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Lilli Higgins

Alumni Feature: Lilli Higgins

Wednesday, July 15, 2020

Lilli Higgins graduated in 2017 with a bachelor's in recreation management and therapeutic recreation (recreation management and recreational therapy). She is the founder and executive director of Together Just, the only outpatient recreational therapy program in Oklahoma.

You founded Together Just, a community mental health services non-profit and the only outpatient recreational therapy program in Oklahoma. What was your inspiration in taking this initiative?

It had been a dream of mine to help reform mental health in our state by offering more resources. As I was working at Shadow Mountain, my eyes were opened to the need for more mental health support services. Shadow Mountain was the only RAD-specific (Reactive Attachment Disorder) treatment facility in the state of Oklahoma. When the hospital closed, all of the kids I was treating were displaced, and their families lost the only resource they had. This was devastating to me and is what pushed me to really start putting pen to paper of what it would look like to start a non-profit and how I could develop mental health resources for our community that are accessible, low-cost or even free.

What are your day-to-day tasks in leading Together Just?

Together Just is just getting off the ground, so I wear many hats. When developing the services we would offer, I wanted to be able to help anyone and everyone. Currently in my day-to-day, I am providing outpatient recreational therapy for children and adolescents through individual and group sessions; advocating for my clients and their families in the schools and the community; offering primary caregiver education; and during the school year, facilitating the Positive Minds Program—our school-based mental health education program I developed.

How would you describe recreational therapy?

I always start with describing recreational therapy as “play with purpose.” It looks at the whole person, their interests, their desires, their goals, everything that makes up a person. Then, we incorporate it into their treatment. With every client I see, my first step is understanding what they like to do and what interests them; maybe they like to paint or play music. I then use their interests to develop treatment goals. It is important to understand that recreational therapists use a collaborative, person-centered technique incorporating all aspects of the client's life, making the therapy process more meaningful and relevant to their every day life.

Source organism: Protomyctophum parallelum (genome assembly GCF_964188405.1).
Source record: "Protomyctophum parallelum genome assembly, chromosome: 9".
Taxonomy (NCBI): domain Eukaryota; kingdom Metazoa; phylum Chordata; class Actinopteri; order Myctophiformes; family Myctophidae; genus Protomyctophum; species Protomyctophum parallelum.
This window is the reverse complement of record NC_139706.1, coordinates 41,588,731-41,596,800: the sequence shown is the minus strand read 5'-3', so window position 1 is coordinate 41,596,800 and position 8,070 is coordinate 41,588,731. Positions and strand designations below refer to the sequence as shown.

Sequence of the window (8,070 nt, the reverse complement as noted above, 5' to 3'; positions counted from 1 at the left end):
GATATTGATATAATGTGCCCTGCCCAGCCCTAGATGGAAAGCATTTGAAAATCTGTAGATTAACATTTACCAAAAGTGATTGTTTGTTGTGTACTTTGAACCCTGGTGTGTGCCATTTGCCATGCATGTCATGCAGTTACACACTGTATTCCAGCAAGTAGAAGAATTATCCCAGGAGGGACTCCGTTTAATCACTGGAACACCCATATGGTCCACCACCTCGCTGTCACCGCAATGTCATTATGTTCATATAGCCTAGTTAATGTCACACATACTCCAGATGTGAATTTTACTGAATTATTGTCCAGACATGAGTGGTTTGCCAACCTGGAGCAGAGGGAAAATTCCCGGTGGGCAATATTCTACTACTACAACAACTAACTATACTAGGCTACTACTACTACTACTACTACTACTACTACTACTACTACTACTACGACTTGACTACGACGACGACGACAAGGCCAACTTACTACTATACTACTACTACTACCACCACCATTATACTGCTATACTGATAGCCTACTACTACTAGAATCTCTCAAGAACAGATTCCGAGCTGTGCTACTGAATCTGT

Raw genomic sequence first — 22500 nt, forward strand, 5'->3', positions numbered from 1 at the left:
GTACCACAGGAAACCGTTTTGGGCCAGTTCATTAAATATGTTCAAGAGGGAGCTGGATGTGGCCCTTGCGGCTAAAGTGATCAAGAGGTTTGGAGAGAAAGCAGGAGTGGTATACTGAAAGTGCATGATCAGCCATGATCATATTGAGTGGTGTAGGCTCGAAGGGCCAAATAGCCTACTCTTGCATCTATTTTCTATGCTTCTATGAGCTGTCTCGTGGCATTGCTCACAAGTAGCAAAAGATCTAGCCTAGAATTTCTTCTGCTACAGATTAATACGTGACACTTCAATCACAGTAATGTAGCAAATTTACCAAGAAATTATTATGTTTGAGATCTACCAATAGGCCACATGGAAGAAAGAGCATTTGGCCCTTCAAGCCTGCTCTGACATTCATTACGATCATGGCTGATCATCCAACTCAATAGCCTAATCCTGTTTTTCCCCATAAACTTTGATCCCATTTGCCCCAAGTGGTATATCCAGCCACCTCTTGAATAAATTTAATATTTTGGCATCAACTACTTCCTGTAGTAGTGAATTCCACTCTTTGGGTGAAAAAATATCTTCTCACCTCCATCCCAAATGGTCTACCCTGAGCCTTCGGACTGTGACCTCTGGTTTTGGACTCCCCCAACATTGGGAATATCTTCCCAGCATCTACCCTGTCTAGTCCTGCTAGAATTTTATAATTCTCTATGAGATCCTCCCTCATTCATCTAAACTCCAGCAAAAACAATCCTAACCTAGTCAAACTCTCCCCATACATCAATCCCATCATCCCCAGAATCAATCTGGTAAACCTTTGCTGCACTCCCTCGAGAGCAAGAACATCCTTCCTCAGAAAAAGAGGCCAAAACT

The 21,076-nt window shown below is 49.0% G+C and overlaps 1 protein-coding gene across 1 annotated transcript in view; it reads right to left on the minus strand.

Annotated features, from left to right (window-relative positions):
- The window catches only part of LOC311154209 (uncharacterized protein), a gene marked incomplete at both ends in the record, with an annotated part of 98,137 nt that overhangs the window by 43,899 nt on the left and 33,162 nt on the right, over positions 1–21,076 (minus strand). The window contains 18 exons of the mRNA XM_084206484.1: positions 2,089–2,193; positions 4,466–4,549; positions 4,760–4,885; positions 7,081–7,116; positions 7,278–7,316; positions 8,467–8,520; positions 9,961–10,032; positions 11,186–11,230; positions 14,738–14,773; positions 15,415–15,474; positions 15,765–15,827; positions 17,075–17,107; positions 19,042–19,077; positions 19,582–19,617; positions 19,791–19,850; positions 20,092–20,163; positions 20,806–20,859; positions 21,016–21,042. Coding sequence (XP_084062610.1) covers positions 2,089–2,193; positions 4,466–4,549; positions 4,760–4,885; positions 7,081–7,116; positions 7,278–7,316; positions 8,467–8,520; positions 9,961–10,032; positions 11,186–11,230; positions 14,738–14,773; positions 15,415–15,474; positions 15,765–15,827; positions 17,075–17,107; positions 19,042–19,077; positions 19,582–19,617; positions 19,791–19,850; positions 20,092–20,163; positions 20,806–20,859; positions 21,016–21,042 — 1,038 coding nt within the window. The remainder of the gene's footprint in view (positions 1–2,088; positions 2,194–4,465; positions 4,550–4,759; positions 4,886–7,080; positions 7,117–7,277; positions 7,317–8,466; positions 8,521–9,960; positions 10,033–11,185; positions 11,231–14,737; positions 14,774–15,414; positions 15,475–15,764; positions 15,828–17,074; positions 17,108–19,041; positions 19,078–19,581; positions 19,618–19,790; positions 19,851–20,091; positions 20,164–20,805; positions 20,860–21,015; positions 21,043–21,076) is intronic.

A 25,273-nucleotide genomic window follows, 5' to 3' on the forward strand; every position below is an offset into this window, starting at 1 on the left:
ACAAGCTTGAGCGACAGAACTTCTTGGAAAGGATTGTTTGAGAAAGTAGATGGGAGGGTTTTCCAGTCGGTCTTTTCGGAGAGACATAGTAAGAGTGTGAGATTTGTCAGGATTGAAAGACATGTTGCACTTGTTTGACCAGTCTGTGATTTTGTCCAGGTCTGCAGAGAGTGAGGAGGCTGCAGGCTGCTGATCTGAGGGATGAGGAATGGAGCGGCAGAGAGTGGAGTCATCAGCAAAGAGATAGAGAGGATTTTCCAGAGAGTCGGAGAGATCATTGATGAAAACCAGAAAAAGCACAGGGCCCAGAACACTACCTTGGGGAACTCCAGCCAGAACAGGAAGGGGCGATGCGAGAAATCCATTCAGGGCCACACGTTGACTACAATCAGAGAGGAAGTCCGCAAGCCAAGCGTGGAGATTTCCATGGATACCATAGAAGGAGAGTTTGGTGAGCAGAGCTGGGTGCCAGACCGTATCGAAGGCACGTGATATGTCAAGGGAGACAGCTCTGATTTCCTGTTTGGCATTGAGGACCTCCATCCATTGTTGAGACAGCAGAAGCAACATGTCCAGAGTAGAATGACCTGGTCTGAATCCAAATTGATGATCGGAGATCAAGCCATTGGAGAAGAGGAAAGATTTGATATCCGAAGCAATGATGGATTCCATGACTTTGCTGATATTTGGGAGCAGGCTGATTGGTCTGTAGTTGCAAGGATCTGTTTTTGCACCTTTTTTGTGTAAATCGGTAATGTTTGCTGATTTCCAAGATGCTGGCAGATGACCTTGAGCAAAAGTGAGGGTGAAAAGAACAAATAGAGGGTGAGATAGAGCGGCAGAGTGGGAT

What OSU experiences and classes prepared you for what you do now?

As a freshman, I took an introductory course with Dr. Tim Passmore, at the time planning to go to physician’s assistant school. Dr. Passmore told our class, “Would you look at a child with cerebral palsy who couldn’t get out of bed on their own and say, ‘Just get up. Do it on your own; what’s so hard?’” Then he said: “So, why would you look at a child or a person with depression who couldn't get out of bed and just say, ‘Just get out of bed! What's so hard about it?’” That was a major lightbulb moment for me and showed me mental illness is just as important as physical illness, but oftentimes overlooked because we can't see it. This is why I started on my road of advocating and becoming more educated about mental health.

What advice do you have for current OSU students?

Never say no to an opportunity—this is what helped me build my professional network! Engage with your peers and get to know your professors: These people will soon become your colleagues.

Your social media accounts for Together Just highlight many other therapists and interventions you use with clients. What has been the response to hearing stories on mental health?

At first, I was kind of blind to the fact people didn't know what recreational therapy was because it was well known at OSU and during my clinical internships. I started a therapy Instagram to network with colleagues and to advocate for mental health.

The feedback I received was amazing; I was able to reach so many people. When I started Together Just, I merged the account to promote the non-profit while still using it to network and advocate. Together Just now uses our Instagram and Facebook to mentor young therapists and connect people in our community to resources. Recently, during Mental Health Awareness Month (MHA), I had nearly 2,000 people reach out through social media.

To support MHA, we went live every Tuesday with someone in our community who has faced mental health issues so they could share their story. The purpose behind this was to empower others to speak up and get help, while also giving them comfort that they are not alone.

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